|David Krejci: The Most Interesting Man on the Bruins||Pedro Martinez Number Retired, Fenway Celebrates||(David) Price is Wrong for Red Sox||Small Deals Can Make a Big Impact on the Red Sox|
How did we get here? How did the best team ever not even qualify for October baseball? How did the team that loaded up in the offseason by signing Carl Crawford and trading for Adrian Gonzalez and was seen as the clear favorite in the American League finish third in its own division? How did team that started this season 8-1 against the rival Yankees through July finished 7.0 games out of New York? A team with a nine-game lead in the wild card race in September experienced one of the worst collapses in sports history. And now the consequences of that painful month are being realized as Terry Francona’s time as Red Sox manager comes to an end.
At 10 a.m. on Friday morning, members of the Red Sox organization gathered together to discuss the future of the team under Francona. It is believed that the meeting included the Sox skipper along with CEO Larry Lucchino, chairman Tom Werner, and owner John Henry. With his contract ending after this season with two option years for 2012 and 2013, this isn’t a firing as much as it is a mutual agreement that the years will not be picked up and Francona will move on from Boston. General manager Theo Epstein, who is also receiving significant criticism, said that ‘nobody blames Tito for what happened in September.” Perhaps his time as the Sox manager has simply run its course.
‘Tito’ took over as manager of the Red Sox appropriately after another collapse of sorts, in 2003 when the Red Sox suffered a heartbreaking loss to the Yankees in Game 7 of the ALCS. Now the Sox 7-20 September record appears to be sending Francona out the door. The collapse was unexpected to say the least; the team had a firm grasp over the wild card race and appeared well on their way to a run at another World Series. Instead, September revealed the true nature of the Sox, which according to a veteran on the roster included “zero” chemistry amongst a group of players who had a “me-me-me” attitude towards the game. Francona has always been hailed for his ability to keep a clubhouse together, from the days of Manny Ramirez to last season’s Jacoby Ellsbury injury drama, but things have clearly changed.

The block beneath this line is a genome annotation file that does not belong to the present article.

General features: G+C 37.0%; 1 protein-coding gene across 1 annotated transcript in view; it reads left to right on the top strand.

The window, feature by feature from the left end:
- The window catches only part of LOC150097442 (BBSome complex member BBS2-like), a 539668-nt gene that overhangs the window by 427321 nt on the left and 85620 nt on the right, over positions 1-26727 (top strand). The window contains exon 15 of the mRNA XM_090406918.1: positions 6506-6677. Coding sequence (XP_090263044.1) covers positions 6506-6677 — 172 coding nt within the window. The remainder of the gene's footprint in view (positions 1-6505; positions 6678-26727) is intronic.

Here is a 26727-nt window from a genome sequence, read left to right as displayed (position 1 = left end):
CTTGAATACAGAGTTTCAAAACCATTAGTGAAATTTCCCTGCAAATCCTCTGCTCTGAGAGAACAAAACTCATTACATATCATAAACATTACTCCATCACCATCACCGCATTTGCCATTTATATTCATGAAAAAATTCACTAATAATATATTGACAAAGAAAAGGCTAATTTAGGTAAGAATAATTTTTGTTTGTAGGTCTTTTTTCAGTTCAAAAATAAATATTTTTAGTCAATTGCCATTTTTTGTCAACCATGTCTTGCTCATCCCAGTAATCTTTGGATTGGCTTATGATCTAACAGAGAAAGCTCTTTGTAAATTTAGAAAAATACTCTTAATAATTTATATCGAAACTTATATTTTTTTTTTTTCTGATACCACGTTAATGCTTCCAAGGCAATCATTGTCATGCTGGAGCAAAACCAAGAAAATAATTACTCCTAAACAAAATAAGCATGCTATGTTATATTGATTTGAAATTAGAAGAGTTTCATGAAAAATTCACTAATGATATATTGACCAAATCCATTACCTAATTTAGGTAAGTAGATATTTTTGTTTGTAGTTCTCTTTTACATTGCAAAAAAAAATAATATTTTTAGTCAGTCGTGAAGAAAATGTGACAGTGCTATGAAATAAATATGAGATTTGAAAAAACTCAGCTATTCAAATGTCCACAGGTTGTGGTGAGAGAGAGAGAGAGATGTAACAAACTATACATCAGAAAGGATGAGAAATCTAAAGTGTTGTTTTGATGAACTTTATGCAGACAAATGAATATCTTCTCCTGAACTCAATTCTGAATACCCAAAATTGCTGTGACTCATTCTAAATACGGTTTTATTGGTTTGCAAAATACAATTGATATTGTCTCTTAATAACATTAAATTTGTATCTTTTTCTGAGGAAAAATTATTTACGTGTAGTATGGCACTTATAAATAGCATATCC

Francona will always be looked back on as one of the greatest Red Sox managers ever. Delivering the first Boston championship since 1918, the magic of the 2004 season turned everything around for the city of Boston, with Francona in the middle of it all. In 2007, the Sox again won the World Series, sweeping in both instances to give Francona a perfect 8-0 mark in World Series games as Sox manager. From 2004 to 2011, the Red Sox compiled a 744-552 record (.574 winning percentage). Francona was only the fourth person ever to manage 1000 games for the Red Sox, and won his 1000th game as a Major League manager earlier this year.
Along with the success came the failure for Francona and the Sox to make the postseason with one of the largest payrolls in baseball. In 2006, the Red Sox finished third in the American League East, 11.0 games out of the first place Yankees. Last year, Boston was destroyed by injuries, again finishing in third and 7.0 games behind New York. And now this season, the Red Sox went from being one of the best teams in baseball for the majority of the season to completely losing it in September, finishing a game back of the Rays in the wild card after a chaotic last day of the regular season.
The future for Francona isn’t as unclear as it could be with all the chaos that this month has brought. In the early 90’s, he managed for five years in the Chicago White Sox organization, making him a clear candidate for the open managerial spot in Chicago after Ozzie Guillen left for Miami. The Red Sox would have several options as to who could take over, including bench coach DeMarlo Hale or current ESPN analyst Bobby Valentine.
What do you make of the end of Francona’s time in Boston?